has been the number one killer of Americans every year since 1921. [ 1 ]
By the middle of the 20th century heart disease was the leading cause of death in northern Europe. The number of deaths caused by heart disease peaked in the 1980's and preventive treatments have led to a decline in heart disease deaths in many developed countries. [ 2 ]
How Does the Heart Work?
Your heart muscle (myocardium)
is about the size of your clenched fist.
It sits behind your breastbone and beats constantly, starting shortly after conception and continuing for more than seventy years for most of us.
The heart pumps oxygenated blood to all the cells in the human body, including its own cells, bringing them nourishment and hormones. It then sends the used or deoxygenated blood back to the lungs,
so the process can begin again.
The major artery that delivers blood to the rest of the body is called the aorta. [ 3 ]
Coronary Artery Disease (CAD)
begins with a build up of plaque
in either the left or right coronary artery or their branches. This reduces the supply of blood to the heart, but early on this reduction is not severe enough to compromise the heart muscle or produce any symptoms. Later, as the plaque
enlarges and further reduces blood flow, this interruption can reach the critical point where the heart muscle no longer gets adequate oxygen delivery when it is working vigorously – as when you exercise.
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How is Cardiac Arrest Different from a Heart Attack
Most people think a heart attack happens quickly and causes someone to grab his or her chest and fall to the ground. That's actually a picture of cardiac arrest. A heart attack,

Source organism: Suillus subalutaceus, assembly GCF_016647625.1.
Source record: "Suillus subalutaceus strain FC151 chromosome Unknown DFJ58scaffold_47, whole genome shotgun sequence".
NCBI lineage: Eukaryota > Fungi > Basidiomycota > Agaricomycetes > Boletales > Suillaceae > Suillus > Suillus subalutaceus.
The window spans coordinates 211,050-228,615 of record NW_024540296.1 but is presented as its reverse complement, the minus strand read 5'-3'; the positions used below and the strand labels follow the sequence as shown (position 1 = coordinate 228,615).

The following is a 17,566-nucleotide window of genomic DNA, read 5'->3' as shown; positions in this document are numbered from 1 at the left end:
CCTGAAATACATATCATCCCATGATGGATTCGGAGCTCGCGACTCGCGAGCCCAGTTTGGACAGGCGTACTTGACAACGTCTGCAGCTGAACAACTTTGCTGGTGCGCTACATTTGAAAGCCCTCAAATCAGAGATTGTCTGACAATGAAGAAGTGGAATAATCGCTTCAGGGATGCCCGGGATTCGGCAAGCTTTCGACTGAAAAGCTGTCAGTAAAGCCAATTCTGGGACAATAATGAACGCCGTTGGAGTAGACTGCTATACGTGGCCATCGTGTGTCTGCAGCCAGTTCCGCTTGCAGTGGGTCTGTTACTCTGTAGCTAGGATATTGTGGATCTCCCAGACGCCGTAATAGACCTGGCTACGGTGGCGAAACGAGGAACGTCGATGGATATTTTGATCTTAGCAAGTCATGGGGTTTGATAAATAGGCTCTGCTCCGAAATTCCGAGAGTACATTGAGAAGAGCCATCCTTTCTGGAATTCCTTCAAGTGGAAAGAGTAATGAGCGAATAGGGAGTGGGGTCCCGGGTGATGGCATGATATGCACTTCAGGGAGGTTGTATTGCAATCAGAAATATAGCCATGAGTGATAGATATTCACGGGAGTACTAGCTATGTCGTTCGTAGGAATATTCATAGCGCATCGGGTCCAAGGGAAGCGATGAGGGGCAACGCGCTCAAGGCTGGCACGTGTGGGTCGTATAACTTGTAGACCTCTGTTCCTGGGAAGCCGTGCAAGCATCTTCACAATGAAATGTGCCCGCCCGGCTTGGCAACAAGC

as the term is commonly used today, generally means the blockage of an artery in the heart that kills some heart muscle (myocardial infarction).
A heart attack usually gives some warning. Chest pain or other symptoms can prompt someone to get help before the blockage totally disrupts the heart's rhythm
Cardiac arrest,< though, strikes suddenly and out of the blue.
Most cardiac arrests occur when the heart's powerful lower chambers, the ventricles, start beating very fast (ventricular tachycardia [ta-kih-car-dee-uh])
or fast and chaotically (ventricular fribrillation).
Either one of these makes it impossible for the heart to pump blood to the body.
After just five seconds without blood circulation, a person passes out.
Another few seconds, the oxygen in the brain causes nerves to start firing, making the muscles twitch and the eyes roll back. Even that activity stops in less than a minute. The chances of surviving a cardiac fall about 10% for each minute the heart stays in ventricular fibrillation.
Shock the heart back into a normal rhythm within two minutes and the victim has an 80% chance of surviving. Deliver that shock after seven minutes and the odds are less than 30%.
If someone near you goes into cardiac arrest, calling 108 (Indonesia Medical Emergency) is a must. CPR (cardiopulmonary resuscitation)
is also important because it keeps blood flowing to the brain and other vital organs.